Basically the N&W ran three classes
of steam locomotives towards the end, which included the A, J, and Y6;
the A-class 2-6-6-4 locomotives carried the railroad’s time-sensitive
freights across the system, especially the eastern mountainous
divisions; the J-class 4-8-4s are perhaps the most famous because of
their sleek streamlining applied to carry the railroad’s premier
passenger trains (as fast as 110-mph in some cases); and finally there
was the legendary behemoth 2-8-8-2 Y6-class which were built essentially
for one purpose, to haul those black diamonds over the rough mountainous grades.
Although by the mid-1950s the N&W finally realized that diesel locomotives were the future motive power its late steam fleet was memorialized and captured prior to its retirement
by renowned photographer O. Winston Link. While there are without
doubt many excellent and famous railroad photographers around the
country Mr. Link is by far the most celebrated and arguably not only the
best in this country but also world-wide. While Link has since passed
away his work lives on in the O. Winston Link Museum located in Roanoke,
Virginia. If you have a chance I highly recommend visiting the museum,
you certainly will not be disappointed!
From a quick look at the N&W’s balance sheets it is clear to see
that the railroad never focused heavily on its passenger train fleet
although it did have a few notable runs such as the Powhatan Arrow and Pocahontas, both of which were streamlined, adorned in a beautiful maroon and gold livery, and pulled by the famous streamlined Js. Throughout the years the N&W would merge a number
of smaller lines into its system including the parallel Virginian
Railway in 1959 (which included an electrified main line that was
discontinued by the N&W in 1962), the Nickel Plate Road in 1964, and
the Wabash Railroad also in 1964 (originally leased).
|This interesting scene depicts three variations of the N&W's liveries; the lead SD45 wears the standard black, C30-7 #8080 sports a special maroon and gold scheme, and the trailing SD45's old blue/gold scheme peaks through as all three locomotives roll light through the massive yard in Bluefield, West Virginia during October of 1980.|
The railroad would also take over the Delaware & Hudson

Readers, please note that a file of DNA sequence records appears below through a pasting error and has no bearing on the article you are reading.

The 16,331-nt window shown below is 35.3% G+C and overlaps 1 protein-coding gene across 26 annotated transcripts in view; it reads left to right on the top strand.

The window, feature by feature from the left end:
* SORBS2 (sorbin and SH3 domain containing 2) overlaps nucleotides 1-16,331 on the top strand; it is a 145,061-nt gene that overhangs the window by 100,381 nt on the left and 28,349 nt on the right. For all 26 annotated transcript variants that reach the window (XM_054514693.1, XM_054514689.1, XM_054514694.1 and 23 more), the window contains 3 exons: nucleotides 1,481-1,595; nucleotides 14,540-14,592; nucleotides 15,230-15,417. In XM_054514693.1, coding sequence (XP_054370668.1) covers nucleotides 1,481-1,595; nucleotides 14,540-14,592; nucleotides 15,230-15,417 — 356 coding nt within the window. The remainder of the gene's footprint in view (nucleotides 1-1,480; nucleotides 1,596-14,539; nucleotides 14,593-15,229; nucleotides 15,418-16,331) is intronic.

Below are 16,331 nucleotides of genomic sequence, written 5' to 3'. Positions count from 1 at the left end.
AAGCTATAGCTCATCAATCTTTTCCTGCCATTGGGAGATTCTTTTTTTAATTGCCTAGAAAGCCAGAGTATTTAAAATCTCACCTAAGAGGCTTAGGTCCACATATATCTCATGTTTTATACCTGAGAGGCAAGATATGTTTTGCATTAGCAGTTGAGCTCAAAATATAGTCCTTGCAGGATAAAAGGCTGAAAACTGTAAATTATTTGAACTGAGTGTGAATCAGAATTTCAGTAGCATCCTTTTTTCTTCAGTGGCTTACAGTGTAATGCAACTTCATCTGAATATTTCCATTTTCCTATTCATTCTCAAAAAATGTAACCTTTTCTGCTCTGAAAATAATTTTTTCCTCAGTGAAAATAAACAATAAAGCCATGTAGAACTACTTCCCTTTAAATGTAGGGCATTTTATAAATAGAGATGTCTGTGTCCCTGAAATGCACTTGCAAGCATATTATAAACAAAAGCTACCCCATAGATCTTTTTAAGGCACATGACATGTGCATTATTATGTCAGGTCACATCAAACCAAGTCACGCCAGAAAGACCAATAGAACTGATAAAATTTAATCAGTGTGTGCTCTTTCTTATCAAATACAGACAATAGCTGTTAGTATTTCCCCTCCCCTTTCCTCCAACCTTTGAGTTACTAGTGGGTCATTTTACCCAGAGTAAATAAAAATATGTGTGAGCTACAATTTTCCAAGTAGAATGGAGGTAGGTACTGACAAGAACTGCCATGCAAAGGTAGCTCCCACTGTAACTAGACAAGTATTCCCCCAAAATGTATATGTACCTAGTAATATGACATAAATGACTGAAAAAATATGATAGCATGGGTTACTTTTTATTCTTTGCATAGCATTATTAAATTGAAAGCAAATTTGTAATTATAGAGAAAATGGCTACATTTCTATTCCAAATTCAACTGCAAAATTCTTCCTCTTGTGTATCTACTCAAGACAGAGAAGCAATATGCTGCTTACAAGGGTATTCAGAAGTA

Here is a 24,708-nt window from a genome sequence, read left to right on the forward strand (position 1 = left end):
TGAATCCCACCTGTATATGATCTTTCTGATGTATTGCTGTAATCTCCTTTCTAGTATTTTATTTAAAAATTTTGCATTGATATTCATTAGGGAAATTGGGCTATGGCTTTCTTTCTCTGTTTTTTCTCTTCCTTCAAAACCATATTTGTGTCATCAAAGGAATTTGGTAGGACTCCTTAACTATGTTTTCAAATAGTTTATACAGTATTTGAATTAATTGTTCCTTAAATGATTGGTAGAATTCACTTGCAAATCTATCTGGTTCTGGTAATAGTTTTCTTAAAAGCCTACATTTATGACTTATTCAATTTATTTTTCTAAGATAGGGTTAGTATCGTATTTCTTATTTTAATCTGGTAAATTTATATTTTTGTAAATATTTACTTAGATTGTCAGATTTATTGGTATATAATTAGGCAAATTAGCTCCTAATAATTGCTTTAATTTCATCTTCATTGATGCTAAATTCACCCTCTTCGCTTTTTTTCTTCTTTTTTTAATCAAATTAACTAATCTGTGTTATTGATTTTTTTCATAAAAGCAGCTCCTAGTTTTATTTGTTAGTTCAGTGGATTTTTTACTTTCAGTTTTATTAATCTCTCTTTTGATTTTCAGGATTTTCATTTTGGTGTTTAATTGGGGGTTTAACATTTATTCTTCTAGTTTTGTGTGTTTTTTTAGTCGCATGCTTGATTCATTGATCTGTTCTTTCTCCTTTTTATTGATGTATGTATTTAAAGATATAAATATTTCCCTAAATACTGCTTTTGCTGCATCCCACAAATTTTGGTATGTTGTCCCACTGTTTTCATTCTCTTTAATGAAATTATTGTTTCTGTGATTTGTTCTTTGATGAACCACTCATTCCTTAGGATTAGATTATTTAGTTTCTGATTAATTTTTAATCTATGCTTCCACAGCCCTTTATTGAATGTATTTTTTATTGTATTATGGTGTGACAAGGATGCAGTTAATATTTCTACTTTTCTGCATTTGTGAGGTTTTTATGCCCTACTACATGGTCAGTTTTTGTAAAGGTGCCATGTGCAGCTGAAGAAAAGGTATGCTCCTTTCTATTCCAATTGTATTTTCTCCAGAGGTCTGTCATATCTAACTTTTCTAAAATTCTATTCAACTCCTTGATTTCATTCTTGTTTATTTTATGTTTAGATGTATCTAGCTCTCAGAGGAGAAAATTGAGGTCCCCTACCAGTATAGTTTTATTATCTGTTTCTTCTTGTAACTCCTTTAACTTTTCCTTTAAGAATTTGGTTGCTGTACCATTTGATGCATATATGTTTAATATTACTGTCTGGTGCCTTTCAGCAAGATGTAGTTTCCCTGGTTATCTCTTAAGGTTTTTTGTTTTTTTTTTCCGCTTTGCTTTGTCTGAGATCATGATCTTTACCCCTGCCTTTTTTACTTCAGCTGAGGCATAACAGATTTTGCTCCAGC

Railway and Erie Lackawanna as part of the 1964 merger agreement
including them under the company name of Dereco. Eventually the Norfolk and Western
would divest itself of this holding when its parent, the Pennsylvania
Railroad (which, for years owned a significant amount of N&W stock)
was required to let go of the N&W prior to its disastrous merger
with the New York Central. After the Penn Central Corporation and
Northeast railroad grid fell into shambles resulting in Conrail’s
formation in 1976 the EL requested inclusion into the new system and the
D&H was spun-off as an independent operation to give a resemblance
of competition in the Northeast.
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Diesel Locomotive Roster
The American Locomotive Company
|One of the N&W's huge C628s, #1119, is seen here at Hagerstown, Maryland on December 29, 1970. The unit would later be sold to the Chicago & North Western.|
|An N&W GP40 and a caboose are at the Wood Street in Chicago on June 11, 1965.|
|GP9||10-13, 506-521, 620-699, 714-914||1955-1959||301|
|N&W GP18 #943 leads a string of other Geeps as the motorcade zips their manifest freight through the Virginia countryside during the late 1960s.|
Steam Locomotive Roster
|B, G/1, W2||Consolidation||2-8-0|
|E Through E3||Pacific||4-6-2|
|K1 Through K3||Mountain||4-8-2|
|M Through M2||Twelve-Wheeler||4-8-0|
|TE1||Steam Turbine, "Jawn Henry"||C-C-C-C|
|Y2a, Y3a, Y4, Y5||Articulated||2-8-8-2|
Notable Passenger Trains
Birmingham Special: Operated between New York and Birmingham, Alabama in conjunction with the Pennsylvania Railroad and Southern Railway with the N&W carrying it between Lynchburg and Bristol.
Cannon Ball: Operated between Norfolk and New York in
conjunction with the Atlantic Coast Line Railroad and Richmond,
Fredericksburg & Potomac with the N&W carrying it between Norfolk and Petersburg.
Cavalier: (Norfolk - Cincinnati)
Pelican: Operated between New York and New Orleans in conjunction with the Pennsylvania Railroad and Southern Railway with the N&W carrying it between Lynchburg and Bristol.
Tennessean: Operated between New York and Memphis in conjunction with the
Pennsylvania Railroad and Southern Railway with the N&W carrying it
between Lynchburg and Bristol.
|N&W SD40-2 #6078 leads a westbound freight through Bluefield, West Virginia during October of 1983.|
For the N&W itself, its end began in 1980 when it,
along with the Southern Railway, were dwarfed by the new CSX
Transportation system formed between the Chessie System, Seaboard Coast
Line, and several other smaller carriers. To counter this new threat
the two carriers decided their best chance for survival was to combine
their systems, which took place in 1982. Forming the Norfolk Southern
Corporation today, between the mergers of the Southern and Norfolk &
NS continues to carry on the fine traditions set by its predecessors
and is still renowned for its sound management and business practices,
continually being ranked at the top in terms of earnings and low
operating ratios across the industry. To read more about other systems like the Norfolk & Western please visit the Fallen Flags section of the site, which can be reached from the top of this page.
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